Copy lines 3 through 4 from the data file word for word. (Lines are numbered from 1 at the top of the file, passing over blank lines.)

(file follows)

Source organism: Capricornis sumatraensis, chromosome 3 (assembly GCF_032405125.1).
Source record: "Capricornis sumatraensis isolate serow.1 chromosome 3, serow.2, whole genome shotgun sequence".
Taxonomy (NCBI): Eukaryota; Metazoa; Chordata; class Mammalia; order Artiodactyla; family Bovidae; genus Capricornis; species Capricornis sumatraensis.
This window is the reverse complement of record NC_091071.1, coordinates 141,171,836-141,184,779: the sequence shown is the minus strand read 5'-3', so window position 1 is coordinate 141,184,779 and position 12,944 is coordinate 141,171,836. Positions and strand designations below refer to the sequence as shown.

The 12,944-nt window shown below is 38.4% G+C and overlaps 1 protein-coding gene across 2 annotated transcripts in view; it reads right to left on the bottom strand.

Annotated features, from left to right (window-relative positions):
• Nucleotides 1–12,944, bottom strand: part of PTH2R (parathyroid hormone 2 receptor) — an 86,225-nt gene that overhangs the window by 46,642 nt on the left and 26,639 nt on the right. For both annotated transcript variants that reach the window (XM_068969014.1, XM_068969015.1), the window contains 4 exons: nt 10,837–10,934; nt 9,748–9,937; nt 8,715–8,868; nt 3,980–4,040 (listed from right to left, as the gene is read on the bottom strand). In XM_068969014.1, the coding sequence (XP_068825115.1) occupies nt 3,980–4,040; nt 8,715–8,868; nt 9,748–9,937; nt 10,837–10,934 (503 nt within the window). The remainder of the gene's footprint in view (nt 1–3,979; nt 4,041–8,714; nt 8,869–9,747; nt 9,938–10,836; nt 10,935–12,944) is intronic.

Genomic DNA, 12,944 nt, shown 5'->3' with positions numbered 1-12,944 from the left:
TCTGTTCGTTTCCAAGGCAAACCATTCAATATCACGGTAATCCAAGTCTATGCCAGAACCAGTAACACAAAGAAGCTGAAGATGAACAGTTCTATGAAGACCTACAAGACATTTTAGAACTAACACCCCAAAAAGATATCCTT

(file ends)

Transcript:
Taxonomy (NCBI): Eukaryota; Metazoa; Chordata; class Mammalia; order Artiodactyla; family Bovidae; genus Capricornis; species Capricornis sumatraensis.
This window is the reverse complement of record NC_091071.1, coordinates 141,171,836-141,184,779: the sequence shown is the minus strand read 5'-3', so window position 1 is coordinate 141,184,779 and position 12,944 is coordinate 141,171,836. Positions and strand designations below refer to the sequence as shown.